Ontario Announces 15% Tax on All Foreign Buyers
The Ontario Liberal government is moving forward with their decision to slap a 15% tax on all foreign home buyers.
Called the Ontario fair housing plan premier Kathleen Wynne says this plan has been in the works for some time. Kathleen Wynne stated: “ The skyrocketing cost of renting or buying in Ontario and the Greater Golden Horseshoe, in particular, is the unwanted consequence of a strong economy with a promising future. When young people can’t afford their own apartment or can’t imagine owning their own home, we know we have a problem.”
The plan comes after Toronto home values soared 33% from the previous year, the average home in Toronto now costing $916,567.00 which is twelve times the average household's gross annual income. Prompting concerns of a real estate bubble, as well as reports of skyrocketing rental prices in Toronto.
In a report by CBC news in March 2017, it was revealed it now takes an average of 15 years for someone to save 20% for a downpayment for a home in the GTA. Compared to 1976 when it took 6 years, and more recently up until 2010 it took 12 years. Causing many in their 20’s 30’s and 40’s living in Toronto to accept that they will rent forever.
Effective immediately the 15% tax is subject to all property purchased in the Greater Golden Horseshoe area of southern Ontario which is currently home to nine million Canadians. The tax is not meant to target those wishing to make Ontario their home, this tax is intended to target those who are not looking to raise a family in Ontario and simply looking to make a profit.
The Government will ban fortune hunters from “assignment flipping” in the pre-construction housing market. Investors who put multiple deposits on units in pre-construction prices, usually condominiums and then sell the title for profit before the building is complete. The government is labeling these investors as “property scalpers” and blame them for driving up prices. The Ontario fair housing plans aim is to curtail this behavior.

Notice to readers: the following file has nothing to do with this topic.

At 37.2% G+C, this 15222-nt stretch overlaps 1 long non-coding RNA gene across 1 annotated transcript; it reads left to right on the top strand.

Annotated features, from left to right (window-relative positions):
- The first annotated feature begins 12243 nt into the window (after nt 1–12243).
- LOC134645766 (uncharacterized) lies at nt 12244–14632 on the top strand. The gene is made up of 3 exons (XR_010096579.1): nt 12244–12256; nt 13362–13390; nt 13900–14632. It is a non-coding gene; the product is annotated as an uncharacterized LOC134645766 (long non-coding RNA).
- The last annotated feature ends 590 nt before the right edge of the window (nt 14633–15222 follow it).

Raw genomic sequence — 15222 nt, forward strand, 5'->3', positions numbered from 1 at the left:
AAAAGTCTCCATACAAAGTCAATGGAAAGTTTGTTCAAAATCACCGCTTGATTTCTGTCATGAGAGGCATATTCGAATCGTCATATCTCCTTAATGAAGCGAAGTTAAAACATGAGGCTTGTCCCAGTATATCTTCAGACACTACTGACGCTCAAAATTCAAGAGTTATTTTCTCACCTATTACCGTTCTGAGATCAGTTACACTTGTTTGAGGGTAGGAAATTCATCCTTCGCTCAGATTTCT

Lessons Learned from Vancouver
In Vancouver two of the key issues stemming from the property tax is 1) who will be taxed 2) how the generated revenue will be spent?
Currently, the B.C government is being sued in a class action lawsuit filed not even 2 months after the tax was passed. Jing Li the lead plaintiff in the suit and is one of an estimated hundreds of affected buyers in the process of purchasing a home when the tax was rolled out. In July Li placed a deposit of $56,000 on her home, two weeks later when the tax was rolled out Li was left to decide either forfeit her deposit or pay an additional $84,000 in taxes for the property. Many of those affected felt caught in the middle as the tax was rolled out with no warning. Li’s Lawyer Luciana Brasil argues that the province does not have the power to impose taxes based on nationality, also noting that the provincial government is stepping outside its jurisdiction. Brasil highlights that Ottawa has already negotiated treaties including NAFTA that grants international citizens equal treatment as consumers. If the suit is successful B.C will have to repay all revenue made from the tax.